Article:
When we last heard from the chicken controversy in Sag Harbor three weeks ago, the Building Inspector had ruled that by his interpretation of the new law, no piece of property smaller than 20,000 square feet should be allowed to house a live chicken. This came as a shock to the Mayor and the Trustees. The law they passed in the spring said you could have up to six chickens per 20,000 square feet. It was their intent that people with properties less than that could have proportionally smaller number of chickens. And people with properties larger than that could have larger number of chickens. So at 40,000 square feet you could have twelve chickens and at 60,000 square feet you could have eighteen chickens. Above that, the new law said “in no event (shall) more than 18 (chickens live) on any parcel.”
This interpretation, refusing to allow any chickens unless there were 20,000 square feet, also came as a shock to resident Mare Dianora, who has a house on Grand Street and had a year ago asked the village if she could raise a few chickens in her backyard, expecting a yes or no answer in a few days. What she got back was that the village had looked through the books and found that there was no law regulating the number of chickens you could have on your property at any one time, so wait a bit and they would write one. Last spring, the new law was passed.
Dianora read the rule with high hopes. She had a house on a lot of 13,000 square feet. She did the math. At 13,000 square feet, she could have three chickens, as she understood it. She applied for three chickens. And the Building Inspector turned her application down. There would be no chickens on property smaller than 20,000 square feet.
Tremors went through this community. In this old whaling town, a majority of the voters live in 18th and 19th century homes, on properties smaller than the 20,000 square foot mark.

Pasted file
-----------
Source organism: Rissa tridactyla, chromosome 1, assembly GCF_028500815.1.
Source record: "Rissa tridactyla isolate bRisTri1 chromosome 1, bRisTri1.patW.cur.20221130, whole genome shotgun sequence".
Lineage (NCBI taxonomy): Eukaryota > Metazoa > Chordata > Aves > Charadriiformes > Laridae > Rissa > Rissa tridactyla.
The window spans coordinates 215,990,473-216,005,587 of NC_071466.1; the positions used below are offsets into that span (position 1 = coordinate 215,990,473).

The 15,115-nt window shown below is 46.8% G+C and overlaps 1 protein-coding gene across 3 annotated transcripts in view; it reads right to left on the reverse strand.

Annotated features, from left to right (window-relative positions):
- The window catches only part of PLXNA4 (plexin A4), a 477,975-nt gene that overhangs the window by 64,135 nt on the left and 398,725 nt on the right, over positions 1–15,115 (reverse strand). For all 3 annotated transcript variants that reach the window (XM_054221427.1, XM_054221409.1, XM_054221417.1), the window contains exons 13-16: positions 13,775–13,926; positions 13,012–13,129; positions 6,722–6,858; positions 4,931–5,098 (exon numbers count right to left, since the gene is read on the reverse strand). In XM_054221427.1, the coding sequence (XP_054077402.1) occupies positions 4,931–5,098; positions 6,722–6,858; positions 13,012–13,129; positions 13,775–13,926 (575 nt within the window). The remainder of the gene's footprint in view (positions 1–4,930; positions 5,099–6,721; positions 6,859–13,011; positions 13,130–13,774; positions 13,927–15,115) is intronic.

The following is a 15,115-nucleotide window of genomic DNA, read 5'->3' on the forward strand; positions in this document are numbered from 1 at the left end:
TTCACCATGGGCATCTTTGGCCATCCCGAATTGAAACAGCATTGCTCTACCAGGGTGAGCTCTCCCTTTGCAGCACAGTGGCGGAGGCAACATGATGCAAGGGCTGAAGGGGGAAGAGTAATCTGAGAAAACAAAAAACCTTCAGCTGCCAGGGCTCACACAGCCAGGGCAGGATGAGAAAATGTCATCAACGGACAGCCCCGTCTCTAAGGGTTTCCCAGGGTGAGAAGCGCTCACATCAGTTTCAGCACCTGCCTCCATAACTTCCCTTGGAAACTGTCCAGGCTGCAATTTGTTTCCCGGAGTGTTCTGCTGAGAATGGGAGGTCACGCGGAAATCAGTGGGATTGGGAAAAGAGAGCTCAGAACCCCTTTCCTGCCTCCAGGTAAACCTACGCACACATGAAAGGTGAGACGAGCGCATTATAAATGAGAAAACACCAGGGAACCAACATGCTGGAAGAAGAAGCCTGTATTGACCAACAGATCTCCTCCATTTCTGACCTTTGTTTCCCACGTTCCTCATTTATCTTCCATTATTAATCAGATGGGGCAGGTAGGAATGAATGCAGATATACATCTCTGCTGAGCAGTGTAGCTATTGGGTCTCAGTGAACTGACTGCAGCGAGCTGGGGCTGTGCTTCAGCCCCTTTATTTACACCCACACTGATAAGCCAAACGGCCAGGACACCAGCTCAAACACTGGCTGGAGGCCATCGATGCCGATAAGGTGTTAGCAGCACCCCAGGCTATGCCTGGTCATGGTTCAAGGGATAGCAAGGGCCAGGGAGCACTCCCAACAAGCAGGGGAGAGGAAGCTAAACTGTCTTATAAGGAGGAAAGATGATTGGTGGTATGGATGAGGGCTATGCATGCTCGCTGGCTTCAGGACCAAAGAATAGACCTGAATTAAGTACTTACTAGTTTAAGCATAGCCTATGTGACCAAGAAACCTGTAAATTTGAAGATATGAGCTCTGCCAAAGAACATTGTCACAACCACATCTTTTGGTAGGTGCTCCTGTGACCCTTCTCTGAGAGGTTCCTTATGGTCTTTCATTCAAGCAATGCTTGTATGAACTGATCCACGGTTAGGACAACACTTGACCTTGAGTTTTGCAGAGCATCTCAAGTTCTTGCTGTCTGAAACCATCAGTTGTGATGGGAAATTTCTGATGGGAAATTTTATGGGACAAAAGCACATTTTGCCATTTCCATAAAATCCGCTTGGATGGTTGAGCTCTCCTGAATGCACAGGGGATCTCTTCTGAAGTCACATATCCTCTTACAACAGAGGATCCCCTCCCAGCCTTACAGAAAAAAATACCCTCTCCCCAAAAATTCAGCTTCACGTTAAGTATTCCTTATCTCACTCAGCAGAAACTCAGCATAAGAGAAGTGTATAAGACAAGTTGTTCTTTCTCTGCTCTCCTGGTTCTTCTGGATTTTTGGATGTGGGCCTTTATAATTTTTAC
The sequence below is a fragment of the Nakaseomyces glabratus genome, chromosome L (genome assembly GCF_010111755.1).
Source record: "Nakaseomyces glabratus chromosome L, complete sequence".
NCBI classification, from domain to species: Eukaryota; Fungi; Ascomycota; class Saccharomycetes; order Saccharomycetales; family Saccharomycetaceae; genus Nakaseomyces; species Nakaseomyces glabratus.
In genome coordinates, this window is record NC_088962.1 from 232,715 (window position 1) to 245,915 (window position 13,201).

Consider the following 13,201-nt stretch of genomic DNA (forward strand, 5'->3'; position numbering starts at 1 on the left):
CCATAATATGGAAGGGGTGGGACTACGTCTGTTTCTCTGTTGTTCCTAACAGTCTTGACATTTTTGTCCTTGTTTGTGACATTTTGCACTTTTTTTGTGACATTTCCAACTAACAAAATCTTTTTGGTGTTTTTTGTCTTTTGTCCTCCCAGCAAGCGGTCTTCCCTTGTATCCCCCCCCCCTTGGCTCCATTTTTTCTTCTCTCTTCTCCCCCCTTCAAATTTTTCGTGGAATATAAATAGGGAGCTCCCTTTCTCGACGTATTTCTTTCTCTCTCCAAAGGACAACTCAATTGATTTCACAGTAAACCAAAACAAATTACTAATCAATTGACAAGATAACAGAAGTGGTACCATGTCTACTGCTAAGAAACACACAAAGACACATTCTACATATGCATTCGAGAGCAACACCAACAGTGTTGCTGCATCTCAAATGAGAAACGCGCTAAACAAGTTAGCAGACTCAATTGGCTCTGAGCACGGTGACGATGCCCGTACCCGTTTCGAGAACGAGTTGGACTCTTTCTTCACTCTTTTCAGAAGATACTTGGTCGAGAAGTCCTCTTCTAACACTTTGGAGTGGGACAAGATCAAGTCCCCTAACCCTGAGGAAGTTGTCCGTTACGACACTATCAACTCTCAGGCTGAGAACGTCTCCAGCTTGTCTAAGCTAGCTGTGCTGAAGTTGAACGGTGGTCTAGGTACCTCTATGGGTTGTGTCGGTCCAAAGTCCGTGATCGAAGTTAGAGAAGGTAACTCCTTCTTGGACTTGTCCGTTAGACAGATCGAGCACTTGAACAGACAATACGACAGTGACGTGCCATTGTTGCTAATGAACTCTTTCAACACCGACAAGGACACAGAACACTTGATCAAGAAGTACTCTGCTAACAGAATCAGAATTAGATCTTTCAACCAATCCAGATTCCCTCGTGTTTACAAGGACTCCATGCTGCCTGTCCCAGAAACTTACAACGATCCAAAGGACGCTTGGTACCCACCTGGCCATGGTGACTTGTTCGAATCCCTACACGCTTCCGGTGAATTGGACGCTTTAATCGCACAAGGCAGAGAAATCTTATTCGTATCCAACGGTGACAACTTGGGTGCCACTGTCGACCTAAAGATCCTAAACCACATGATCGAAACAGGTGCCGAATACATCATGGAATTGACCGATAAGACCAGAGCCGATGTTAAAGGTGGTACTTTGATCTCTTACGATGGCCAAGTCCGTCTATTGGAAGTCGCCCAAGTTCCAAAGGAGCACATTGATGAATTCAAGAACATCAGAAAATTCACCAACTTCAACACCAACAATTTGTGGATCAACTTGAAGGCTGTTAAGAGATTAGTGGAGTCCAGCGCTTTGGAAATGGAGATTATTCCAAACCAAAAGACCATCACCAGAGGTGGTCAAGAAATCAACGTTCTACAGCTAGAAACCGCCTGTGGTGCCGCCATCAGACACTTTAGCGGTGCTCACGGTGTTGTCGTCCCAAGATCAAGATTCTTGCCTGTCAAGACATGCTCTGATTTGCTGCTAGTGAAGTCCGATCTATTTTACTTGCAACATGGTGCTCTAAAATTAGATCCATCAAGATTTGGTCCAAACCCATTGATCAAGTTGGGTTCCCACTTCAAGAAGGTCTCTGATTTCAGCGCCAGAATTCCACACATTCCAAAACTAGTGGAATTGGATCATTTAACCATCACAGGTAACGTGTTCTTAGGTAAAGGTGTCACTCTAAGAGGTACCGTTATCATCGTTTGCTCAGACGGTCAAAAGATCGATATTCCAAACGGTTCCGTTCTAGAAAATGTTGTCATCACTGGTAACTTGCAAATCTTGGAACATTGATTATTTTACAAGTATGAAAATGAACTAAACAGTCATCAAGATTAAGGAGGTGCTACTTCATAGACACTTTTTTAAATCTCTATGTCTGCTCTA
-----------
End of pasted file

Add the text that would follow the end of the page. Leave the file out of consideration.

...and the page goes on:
Would the village board, in the matter of live chickens, discriminate against the majority of the voters? Granted that many of the voters would prefer not to have chickens, (roosters are prohibited), but everybody loves fresh eggs—and those with chickens would be happy to give fresh eggs to neighbors without chickens. What a disaster!
After this Building Inspector’s disastrous ruling, the five Village Board members went back into emergency session and decided they would not give up on this until they made a still newer law that would replace the old new law and be more in keeping with the desires of the village. Various ideas were hatched. Things were thrown up on the wall to see if they’d stick. At noon a clerk was sent out for egg salad sandwiches. The Village Attorney was called in. Hot food was served for dinner: a variety of omelettes. The Building Inspector was consulted.
Finally, at midnight, they felt they had something to crow about. But then they saw a bad egg in there, so they went back to work. In the morning, just after a rooster would have crowed announcing the new dawn if they had had one, they had the new law.
So here it is: Henceforth, in Sag Harbor Village, one live chicken will be allowed for each 3,500 square feet of property. So for example, if you have a little whaler’s cottage of 1,000 square feet on 1/10th of an acre (4,400 square feet) you could qualify for one and a quarter live chickens, as I understand it. Is that clear?
As for the most live chickens you can have—they are not allowing chicken farms here—the maximum rule still stands. There shall be no more than eighteen chickens on any property regardless of size.
As for Dianora with her 13,000 square feet, she can now apply for permission to have three live chickens. And I say they are going to allow her to have them. Stay tuned.